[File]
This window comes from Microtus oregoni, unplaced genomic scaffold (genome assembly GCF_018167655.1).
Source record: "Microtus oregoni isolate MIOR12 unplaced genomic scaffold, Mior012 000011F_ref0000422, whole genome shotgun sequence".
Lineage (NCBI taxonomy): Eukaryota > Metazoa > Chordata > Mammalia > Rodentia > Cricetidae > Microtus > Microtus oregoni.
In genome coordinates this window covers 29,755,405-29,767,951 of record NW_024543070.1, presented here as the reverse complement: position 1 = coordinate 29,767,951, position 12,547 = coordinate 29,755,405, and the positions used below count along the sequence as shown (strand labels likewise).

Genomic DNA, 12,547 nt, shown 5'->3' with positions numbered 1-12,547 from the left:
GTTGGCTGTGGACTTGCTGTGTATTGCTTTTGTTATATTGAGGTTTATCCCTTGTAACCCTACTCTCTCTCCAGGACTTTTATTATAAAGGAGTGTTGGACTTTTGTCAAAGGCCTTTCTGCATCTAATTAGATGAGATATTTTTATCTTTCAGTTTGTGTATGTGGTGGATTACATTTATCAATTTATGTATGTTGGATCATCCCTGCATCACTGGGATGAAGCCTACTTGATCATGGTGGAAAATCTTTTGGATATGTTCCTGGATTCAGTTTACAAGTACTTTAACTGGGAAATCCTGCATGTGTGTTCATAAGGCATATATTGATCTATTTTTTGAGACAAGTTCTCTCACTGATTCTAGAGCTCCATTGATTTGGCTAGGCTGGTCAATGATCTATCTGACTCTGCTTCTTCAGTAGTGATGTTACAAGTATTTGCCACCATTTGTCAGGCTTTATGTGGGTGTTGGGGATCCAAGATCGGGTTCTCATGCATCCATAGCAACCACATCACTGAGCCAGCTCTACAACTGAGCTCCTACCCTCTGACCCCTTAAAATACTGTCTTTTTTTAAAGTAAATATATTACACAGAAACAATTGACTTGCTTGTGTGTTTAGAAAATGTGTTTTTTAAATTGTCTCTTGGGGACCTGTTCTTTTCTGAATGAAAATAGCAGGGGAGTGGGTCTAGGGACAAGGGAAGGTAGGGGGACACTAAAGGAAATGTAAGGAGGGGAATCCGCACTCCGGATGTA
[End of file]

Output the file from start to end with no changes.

This window comes from Microtus oregoni, unplaced genomic scaffold (genome assembly GCF_018167655.1).
Source record: "Microtus oregoni isolate MIOR12 unplaced genomic scaffold, Mior012 000011F_ref0000422, whole genome shotgun sequence".
Lineage (NCBI taxonomy): Eukaryota > Metazoa > Chordata > Mammalia > Rodentia > Cricetidae > Microtus > Microtus oregoni.
In genome coordinates this window covers 29,755,405-29,767,951 of record NW_024543070.1, presented here as the reverse complement: position 1 = coordinate 29,767,951, position 12,547 = coordinate 29,755,405, and the positions used below count along the sequence as shown (strand labels likewise).

Genomic DNA, 12,547 nt, shown 5'->3' with positions numbered 1-12,547 from the left:
GTTGGCTGTGGACTTGCTGTGTATTGCTTTTGTTATATTGAGGTTTATCCCTTGTAACCCTACTCTCTCTCCAGGACTTTTATTATAAAGGAGTGTTGGACTTTTGTCAAAGGCCTTTCTGCATCTAATTAGATGAGATATTTTTATCTTTCAGTTTGTGTATGTGGTGGATTACATTTATCAATTTATGTATGTTGGATCATCCCTGCATCACTGGGATGAAGCCTACTTGATCATGGTGGAAAATCTTTTGGATATGTTCCTGGATTCAGTTTACAAGTACTTTAACTGGGAAATCCTGCATGTGTGTTCATAAGGCATATATTGATCTATTTTTTGAGACAAGTTCTCTCACTGATTCTAGAGCTCCATTGATTTGGCTAGGCTGGTCAATGATCTATCTGACTCTGCTTCTTCAGTAGTGATGTTACAAGTATTTGCCACCATTTGTCAGGCTTTATGTGGGTGTTGGGGATCCAAGATCGGGTTCTCATGCATCCATAGCAACCACATCACTGAGCCAGCTCTACAACTGAGCTCCTACCCTCTGACCCCTTAAAATACTGTCTTTTTTTAAAGTAAATATATTACACAGAAACAATTGACTTGCTTGTGTGTTTAGAAAATGTGTTTTTTAAATTGTCTCTTGGGGACCTGTTCTTTTCTGAATGAAAATAGCAGGGGAGTGGGTCTAGGGACAAGGGAAGGTAGGGGGACACTAAAGGAAATGTAAGGAGGGGAATCCGCACTCCGGATGTA